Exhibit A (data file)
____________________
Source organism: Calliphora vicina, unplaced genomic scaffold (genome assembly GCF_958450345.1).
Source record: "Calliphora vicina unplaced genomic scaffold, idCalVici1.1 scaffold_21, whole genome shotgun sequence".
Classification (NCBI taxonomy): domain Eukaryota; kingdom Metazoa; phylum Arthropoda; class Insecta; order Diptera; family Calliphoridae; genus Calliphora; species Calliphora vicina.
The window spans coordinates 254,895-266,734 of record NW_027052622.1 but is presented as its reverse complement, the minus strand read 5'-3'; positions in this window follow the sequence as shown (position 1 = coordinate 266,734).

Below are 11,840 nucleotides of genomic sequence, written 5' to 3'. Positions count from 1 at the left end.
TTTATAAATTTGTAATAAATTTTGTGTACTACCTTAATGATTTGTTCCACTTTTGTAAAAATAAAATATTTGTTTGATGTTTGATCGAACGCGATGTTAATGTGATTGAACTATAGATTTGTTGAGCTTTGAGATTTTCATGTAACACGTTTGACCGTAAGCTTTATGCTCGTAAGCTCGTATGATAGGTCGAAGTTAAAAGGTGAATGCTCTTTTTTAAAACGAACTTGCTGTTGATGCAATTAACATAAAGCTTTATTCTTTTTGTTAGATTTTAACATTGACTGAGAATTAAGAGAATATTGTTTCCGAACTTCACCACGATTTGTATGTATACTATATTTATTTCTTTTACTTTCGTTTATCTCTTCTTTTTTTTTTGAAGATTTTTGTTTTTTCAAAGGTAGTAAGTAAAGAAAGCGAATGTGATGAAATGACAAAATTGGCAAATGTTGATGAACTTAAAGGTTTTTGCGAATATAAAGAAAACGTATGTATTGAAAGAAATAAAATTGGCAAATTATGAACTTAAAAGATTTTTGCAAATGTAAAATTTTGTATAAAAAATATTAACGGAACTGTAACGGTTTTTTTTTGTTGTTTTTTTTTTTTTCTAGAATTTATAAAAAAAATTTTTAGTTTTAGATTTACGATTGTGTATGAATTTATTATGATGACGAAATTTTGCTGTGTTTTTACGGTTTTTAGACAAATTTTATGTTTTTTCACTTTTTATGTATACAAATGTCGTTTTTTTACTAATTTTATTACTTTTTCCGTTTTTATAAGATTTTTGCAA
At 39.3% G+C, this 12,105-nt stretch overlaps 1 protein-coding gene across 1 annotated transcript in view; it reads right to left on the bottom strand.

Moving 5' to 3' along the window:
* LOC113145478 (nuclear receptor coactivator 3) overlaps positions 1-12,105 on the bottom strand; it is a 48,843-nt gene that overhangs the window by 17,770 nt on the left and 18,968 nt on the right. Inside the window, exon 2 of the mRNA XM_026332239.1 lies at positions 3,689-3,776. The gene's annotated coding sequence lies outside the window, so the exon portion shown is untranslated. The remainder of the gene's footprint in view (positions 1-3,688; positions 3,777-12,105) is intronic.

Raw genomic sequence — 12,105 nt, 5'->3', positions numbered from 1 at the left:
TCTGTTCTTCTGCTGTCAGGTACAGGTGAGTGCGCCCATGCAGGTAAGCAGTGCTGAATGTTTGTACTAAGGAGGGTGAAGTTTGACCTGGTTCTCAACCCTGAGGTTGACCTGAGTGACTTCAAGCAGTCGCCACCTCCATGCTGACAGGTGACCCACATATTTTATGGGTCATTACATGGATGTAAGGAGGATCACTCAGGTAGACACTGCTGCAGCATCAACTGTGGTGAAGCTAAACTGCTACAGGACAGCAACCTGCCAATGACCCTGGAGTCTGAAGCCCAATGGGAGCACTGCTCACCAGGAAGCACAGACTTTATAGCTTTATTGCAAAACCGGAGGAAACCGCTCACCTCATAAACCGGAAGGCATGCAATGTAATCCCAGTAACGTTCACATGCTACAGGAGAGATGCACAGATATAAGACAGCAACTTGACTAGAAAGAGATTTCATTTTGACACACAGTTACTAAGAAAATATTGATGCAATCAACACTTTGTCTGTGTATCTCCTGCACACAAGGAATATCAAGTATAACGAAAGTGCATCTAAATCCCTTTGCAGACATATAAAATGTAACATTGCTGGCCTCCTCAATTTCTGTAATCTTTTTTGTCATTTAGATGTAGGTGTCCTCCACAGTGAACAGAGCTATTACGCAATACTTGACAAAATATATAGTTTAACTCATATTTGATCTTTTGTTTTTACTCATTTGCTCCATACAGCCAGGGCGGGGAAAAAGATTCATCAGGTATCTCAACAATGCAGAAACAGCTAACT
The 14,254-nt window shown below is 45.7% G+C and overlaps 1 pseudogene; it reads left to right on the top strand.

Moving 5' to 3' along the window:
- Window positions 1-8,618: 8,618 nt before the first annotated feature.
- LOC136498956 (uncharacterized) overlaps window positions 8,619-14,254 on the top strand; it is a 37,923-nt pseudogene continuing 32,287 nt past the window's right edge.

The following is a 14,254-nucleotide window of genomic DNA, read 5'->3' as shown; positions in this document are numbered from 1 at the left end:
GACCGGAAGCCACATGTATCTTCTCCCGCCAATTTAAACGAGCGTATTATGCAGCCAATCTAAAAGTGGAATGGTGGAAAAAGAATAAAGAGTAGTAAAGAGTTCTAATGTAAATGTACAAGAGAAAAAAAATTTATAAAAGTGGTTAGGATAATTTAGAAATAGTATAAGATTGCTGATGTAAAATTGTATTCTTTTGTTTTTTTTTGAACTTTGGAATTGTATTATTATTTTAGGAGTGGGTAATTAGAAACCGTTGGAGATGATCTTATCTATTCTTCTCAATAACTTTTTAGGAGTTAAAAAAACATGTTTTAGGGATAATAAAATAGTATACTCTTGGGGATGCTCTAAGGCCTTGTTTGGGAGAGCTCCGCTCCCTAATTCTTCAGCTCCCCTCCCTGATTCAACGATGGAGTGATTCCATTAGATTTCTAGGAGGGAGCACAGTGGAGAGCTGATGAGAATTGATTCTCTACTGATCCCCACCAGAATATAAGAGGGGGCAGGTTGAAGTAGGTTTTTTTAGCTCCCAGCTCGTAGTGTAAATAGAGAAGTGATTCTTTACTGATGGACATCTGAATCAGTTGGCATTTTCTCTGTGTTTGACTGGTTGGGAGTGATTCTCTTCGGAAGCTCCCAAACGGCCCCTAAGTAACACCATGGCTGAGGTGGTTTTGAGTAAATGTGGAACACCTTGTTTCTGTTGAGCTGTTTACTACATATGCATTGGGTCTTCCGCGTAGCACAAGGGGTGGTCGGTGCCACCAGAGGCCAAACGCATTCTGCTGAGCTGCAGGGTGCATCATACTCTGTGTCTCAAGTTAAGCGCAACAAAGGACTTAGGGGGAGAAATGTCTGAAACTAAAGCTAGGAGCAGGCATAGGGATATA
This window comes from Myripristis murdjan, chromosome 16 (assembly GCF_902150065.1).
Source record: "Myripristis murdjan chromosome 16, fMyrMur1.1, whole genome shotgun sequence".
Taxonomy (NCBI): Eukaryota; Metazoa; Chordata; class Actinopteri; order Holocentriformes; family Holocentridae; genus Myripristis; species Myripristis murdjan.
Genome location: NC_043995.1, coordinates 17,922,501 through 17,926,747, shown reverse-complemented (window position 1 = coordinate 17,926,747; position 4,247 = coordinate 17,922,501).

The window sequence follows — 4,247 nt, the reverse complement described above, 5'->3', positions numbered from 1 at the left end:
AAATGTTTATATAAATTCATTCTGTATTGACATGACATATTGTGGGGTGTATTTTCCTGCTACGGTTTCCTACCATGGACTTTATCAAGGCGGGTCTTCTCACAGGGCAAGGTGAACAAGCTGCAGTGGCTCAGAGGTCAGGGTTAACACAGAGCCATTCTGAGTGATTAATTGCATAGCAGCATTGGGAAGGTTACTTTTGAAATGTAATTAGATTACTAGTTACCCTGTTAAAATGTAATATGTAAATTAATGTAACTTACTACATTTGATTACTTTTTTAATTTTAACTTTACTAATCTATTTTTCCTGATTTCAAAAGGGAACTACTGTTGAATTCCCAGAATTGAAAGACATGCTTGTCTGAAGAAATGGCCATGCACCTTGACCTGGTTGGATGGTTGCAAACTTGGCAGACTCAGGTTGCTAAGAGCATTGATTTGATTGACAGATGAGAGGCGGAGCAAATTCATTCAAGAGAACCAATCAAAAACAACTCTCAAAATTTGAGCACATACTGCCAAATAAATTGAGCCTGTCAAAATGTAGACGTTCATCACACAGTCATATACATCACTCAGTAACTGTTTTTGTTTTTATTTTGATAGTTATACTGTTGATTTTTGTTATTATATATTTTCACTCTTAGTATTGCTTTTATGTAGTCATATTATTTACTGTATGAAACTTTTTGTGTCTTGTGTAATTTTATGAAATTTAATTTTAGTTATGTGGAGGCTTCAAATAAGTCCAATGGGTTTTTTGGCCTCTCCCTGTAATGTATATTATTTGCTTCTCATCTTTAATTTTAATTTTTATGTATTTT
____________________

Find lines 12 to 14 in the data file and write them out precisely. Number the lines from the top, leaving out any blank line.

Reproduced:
The 14,254-nt window shown below is 45.7% G+C and overlaps 1 pseudogene; it reads left to right on the top strand.

Moving 5' to 3' along the window:
- Window positions 1-8,618: 8,618 nt before the first annotated feature.